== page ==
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  1. Study Investigates Whether Blind People Characterize Others by Race

    Most people who meet a new acquaintance, or merely pass someone on the street, need only a glance to categorize that person as a particular race. But, sociologist Asia Friedman wondered, what can we learn about that automatic visual processing from people who are unable to see?

    Friedman, an assistant professor of sociology at the University of Delaware, set out to explore that question by interviewing 25 individuals who are blind. She will present her findings in a study at the 110th Annual Meeting of the American Sociological Association (ASA).

  2. The Link between Functional Limitations and Depressive Symptoms: The Explanatory Role of Self-conceptions

    Having more physical limitations predicts greater depressive symptoms. However, relatively few studies examine self-conceptions as potential explanations for this association. Using ordinary least squares regression on panel data collected in Miami-Dade County, Florida (2001 and 2004, N = 1,362), we examine the effect of functional limitations on five dimensions of the self: self-esteem, mastery, mattering, introspection, and emotional reliance.

  3. Review Essays: Is Low-Level Conflict Different from Violent Conflict?

    Everyday Troubles is the long-awaited synthesis of several decades of research by Robert Emerson and colleagues. The focus on troubles is a classic one in Garfinkel’s ethnomethodology. Emerson’s design is more in the Goffman and Jack Katz style of micro-ethnography, and Emerson builds his own theoretical frame, driven to a considerable extent by the effort to organize his extensive empirical materials.

  4. The Association between Education and Mortality for Adults with Intellectual Disability

    Journal of Health and Social Behavior, Volume 58, Issue 1, Page 70-85, March 2017.
  5. Habit and the Body: Lessons for Social Theories of Habit from the Experiences of People with Physical Disabilities

    Habitual action has been an important concept in sociological theory insofar as it allows for a conceptualization of action that does not rely on paradigmatic loyalty to a rational decision-making subject. One insight from theories of habit that is of particular importance for understanding how habit structures experience is the idea that habits are always habits in a world: we act in a material environment that is itself constitutive of action.

  6. Sociologists to Explore the Topics of Culture, Inequalities, and Social Inclusion at Annual Meeting in Montreal, Aug. 12–15

    More than 5,500 sociologists will convene in Montreal this August to explore scientific research relating to social inequality and many other topics, as part of the American Sociological Association’s 112th Annual Meeting. This year’s theme, “Culture, Inequalities, and Social Inclusion across the Globe,” draws attention to the nexus of culture, inequalities, and group boundaries in order to promote greater social inclusion and resilience, collective well-being, and solidarity in Canada, the United States, and globally.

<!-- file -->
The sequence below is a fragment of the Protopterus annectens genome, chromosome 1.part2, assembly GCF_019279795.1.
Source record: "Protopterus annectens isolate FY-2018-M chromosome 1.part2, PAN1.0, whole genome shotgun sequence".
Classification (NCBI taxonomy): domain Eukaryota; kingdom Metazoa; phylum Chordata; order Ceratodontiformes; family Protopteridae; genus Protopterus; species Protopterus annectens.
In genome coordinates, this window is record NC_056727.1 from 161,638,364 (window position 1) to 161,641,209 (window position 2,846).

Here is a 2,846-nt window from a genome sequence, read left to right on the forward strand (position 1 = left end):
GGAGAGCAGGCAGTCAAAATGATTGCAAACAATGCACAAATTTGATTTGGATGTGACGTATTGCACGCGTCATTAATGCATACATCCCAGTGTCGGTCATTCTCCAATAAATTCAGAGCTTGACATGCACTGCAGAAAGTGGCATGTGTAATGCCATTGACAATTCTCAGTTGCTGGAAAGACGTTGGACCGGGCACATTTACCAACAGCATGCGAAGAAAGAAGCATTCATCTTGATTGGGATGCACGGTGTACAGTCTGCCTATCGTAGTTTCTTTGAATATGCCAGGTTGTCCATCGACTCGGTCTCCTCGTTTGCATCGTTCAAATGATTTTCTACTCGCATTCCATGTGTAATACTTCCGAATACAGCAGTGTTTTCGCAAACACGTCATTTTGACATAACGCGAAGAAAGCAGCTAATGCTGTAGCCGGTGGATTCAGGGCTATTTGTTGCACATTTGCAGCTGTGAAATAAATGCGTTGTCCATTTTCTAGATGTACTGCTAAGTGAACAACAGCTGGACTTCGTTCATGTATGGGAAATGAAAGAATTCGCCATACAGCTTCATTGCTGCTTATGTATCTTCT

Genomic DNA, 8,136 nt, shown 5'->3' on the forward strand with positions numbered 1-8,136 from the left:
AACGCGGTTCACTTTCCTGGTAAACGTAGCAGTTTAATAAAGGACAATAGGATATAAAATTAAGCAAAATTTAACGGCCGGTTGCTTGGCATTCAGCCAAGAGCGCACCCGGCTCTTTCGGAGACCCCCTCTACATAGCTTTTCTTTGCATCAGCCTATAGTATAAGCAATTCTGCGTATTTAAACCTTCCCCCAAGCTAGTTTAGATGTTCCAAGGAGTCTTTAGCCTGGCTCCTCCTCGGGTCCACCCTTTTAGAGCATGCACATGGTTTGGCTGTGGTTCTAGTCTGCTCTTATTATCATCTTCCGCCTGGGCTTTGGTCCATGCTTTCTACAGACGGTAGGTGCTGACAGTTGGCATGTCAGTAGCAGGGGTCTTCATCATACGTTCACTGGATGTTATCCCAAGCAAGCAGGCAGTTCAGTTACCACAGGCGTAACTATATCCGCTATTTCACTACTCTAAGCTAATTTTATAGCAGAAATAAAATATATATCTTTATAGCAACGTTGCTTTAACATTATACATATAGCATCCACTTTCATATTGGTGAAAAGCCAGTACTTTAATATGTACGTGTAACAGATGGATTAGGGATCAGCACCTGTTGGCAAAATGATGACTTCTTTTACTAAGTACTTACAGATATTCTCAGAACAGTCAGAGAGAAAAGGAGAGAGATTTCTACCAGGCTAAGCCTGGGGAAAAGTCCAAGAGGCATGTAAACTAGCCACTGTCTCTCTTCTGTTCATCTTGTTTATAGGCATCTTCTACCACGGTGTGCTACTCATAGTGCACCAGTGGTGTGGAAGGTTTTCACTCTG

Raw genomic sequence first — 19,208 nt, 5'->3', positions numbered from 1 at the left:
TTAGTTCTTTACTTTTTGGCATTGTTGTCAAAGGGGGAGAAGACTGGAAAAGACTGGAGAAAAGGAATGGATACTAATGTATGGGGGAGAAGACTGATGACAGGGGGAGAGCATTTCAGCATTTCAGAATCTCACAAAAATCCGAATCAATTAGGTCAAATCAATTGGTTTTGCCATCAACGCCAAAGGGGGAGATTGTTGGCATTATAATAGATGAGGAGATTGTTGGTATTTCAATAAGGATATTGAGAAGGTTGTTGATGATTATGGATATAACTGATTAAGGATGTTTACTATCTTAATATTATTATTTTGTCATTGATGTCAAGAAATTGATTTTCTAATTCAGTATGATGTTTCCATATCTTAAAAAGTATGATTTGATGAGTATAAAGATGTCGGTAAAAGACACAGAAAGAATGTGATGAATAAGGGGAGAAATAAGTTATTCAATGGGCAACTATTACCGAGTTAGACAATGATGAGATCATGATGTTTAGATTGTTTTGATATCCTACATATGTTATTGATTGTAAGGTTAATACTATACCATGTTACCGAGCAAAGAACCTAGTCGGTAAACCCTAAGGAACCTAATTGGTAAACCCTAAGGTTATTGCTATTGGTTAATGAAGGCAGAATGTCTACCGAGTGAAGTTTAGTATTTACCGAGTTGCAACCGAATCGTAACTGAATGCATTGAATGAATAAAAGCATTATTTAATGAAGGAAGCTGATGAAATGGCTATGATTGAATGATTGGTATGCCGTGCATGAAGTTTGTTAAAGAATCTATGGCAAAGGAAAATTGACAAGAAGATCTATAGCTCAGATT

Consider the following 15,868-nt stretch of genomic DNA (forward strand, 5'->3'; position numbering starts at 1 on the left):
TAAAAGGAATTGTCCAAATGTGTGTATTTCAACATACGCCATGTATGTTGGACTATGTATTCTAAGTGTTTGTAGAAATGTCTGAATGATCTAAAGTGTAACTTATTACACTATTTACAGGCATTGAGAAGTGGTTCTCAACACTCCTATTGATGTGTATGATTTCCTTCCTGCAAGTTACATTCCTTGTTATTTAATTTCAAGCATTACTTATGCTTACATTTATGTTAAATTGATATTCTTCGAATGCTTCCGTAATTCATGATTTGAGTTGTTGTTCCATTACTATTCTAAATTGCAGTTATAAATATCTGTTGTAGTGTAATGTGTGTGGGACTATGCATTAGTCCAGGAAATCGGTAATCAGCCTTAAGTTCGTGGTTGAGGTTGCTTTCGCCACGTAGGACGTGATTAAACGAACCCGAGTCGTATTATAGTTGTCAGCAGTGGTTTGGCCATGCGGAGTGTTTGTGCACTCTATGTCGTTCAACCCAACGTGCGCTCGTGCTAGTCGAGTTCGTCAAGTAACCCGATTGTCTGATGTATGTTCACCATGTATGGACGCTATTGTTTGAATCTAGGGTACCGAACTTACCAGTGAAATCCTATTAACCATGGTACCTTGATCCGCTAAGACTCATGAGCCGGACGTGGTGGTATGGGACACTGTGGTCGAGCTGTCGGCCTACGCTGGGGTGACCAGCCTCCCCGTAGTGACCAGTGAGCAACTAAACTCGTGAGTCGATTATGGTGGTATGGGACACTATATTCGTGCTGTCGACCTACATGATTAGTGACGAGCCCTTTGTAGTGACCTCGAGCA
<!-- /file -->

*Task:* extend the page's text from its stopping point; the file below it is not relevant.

7. On Air: Sociologists Discuss Freedom of Speech on College Campuses

    The fight over campus speech has a long history, but recent events suggest it is at least as vitriolic as ever. Headlines are illustrative of how volatile campuses can be with mass protests leading to cancellations of speeches by invited speakers and threats made against academics such as Johnny Williams, a sociology professor at Trinity College. What constitutes acceptable speech on campus? When does it become hate speech? What rights should and do professors, students, and invited speakers have?

  8. Doing Diagnosis: Autism, Interaction Order, and the Use of Narrative in Clinical Talk

    This study, with an eye toward the social psychology of diagnosis more generally, is an investigation of how clinicians diagnose children with autism spectrum disorder (ASD). Responding to Hacking’s call for a Goffmanian mode of analysis to complement and balance the emphasis on large-scale transformations and discourses, we examine the narrative way in which clinicians provide evidence to support a diagnostic position.
  9. Traditional, Modern, and Post-Secular Perspectives on Science and Religion in the United States

    Using General Social Survey data, we examine perspectives on science and religion in the United States. Latent class analysis reveals three groups based on knowledge and attitudes about science, religiosity, and preferences for certain religious interpretations of the world. The traditional perspective (43 percent) is marked by a preference for religion compared to science; the modern perspective (36 percent) holds the opposite view. A third perspective, which we call post-secular (21 percent), views both science and religion favorably.

  10. The Spillover of Genomic Testing Results in Families: Same Variant, Different Logics

    Journal of Health and Social Behavior, Volume 58, Issue 2, Page 166-180, June 2017.